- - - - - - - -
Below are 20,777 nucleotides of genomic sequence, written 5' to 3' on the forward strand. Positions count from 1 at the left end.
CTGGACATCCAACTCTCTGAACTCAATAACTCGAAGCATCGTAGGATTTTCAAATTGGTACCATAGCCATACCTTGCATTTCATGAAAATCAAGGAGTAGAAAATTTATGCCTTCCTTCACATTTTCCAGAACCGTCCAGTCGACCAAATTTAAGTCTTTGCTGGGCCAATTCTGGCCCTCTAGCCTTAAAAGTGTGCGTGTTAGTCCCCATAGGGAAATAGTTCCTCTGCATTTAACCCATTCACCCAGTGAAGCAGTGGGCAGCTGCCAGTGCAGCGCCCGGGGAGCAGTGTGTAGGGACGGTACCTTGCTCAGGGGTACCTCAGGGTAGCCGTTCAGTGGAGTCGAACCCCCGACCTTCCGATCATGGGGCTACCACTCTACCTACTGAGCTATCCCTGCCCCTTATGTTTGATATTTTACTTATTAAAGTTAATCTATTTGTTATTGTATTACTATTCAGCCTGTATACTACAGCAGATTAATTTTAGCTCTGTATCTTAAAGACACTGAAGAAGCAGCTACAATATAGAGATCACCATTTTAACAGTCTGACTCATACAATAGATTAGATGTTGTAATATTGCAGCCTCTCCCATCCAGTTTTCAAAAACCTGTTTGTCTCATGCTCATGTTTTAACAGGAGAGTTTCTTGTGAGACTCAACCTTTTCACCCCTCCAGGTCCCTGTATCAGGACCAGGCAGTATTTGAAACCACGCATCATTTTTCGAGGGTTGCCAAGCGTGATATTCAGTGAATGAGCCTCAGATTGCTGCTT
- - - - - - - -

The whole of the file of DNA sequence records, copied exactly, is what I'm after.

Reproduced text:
Below are 20,777 nucleotides of genomic sequence, written 5' to 3' on the forward strand. Positions count from 1 at the left end.
CTGGACATCCAACTCTCTGAACTCAATAACTCGAAGCATCGTAGGATTTTCAAATTGGTACCATAGCCATACCTTGCATTTCATGAAAATCAAGGAGTAGAAAATTTATGCCTTCCTTCACATTTTCCAGAACCGTCCAGTCGACCAAATTTAAGTCTTTGCTGGGCCAATTCTGGCCCTCTAGCCTTAAAAGTGTGCGTGTTAGTCCCCATAGGGAAATAGTTCCTCTGCATTTAACCCATTCACCCAGTGAAGCAGTGGGCAGCTGCCAGTGCAGCGCCCGGGGAGCAGTGTGTAGGGACGGTACCTTGCTCAGGGGTACCTCAGGGTAGCCGTTCAGTGGAGTCGAACCCCCGACCTTCCGATCATGGGGCTACCACTCTACCTACTGAGCTATCCCTGCCCCTTATGTTTGATATTTTACTTATTAAAGTTAATCTATTTGTTATTGTATTACTATTCAGCCTGTATACTACAGCAGATTAATTTTAGCTCTGTATCTTAAAGACACTGAAGAAGCAGCTACAATATAGAGATCACCATTTTAACAGTCTGACTCATACAATAGATTAGATGTTGTAATATTGCAGCCTCTCCCATCCAGTTTTCAAAAACCTGTTTGTCTCATGCTCATGTTTTAACAGGAGAGTTTCTTGTGAGACTCAACCTTTTCACCCCTCCAGGTCCCTGTATCAGGACCAGGCAGTATTTGAAACCACGCATCATTTTTCGAGGGTTGCCAAGCGTGATATTCAGTGAATGAGCCTCAGATTGCTGCTT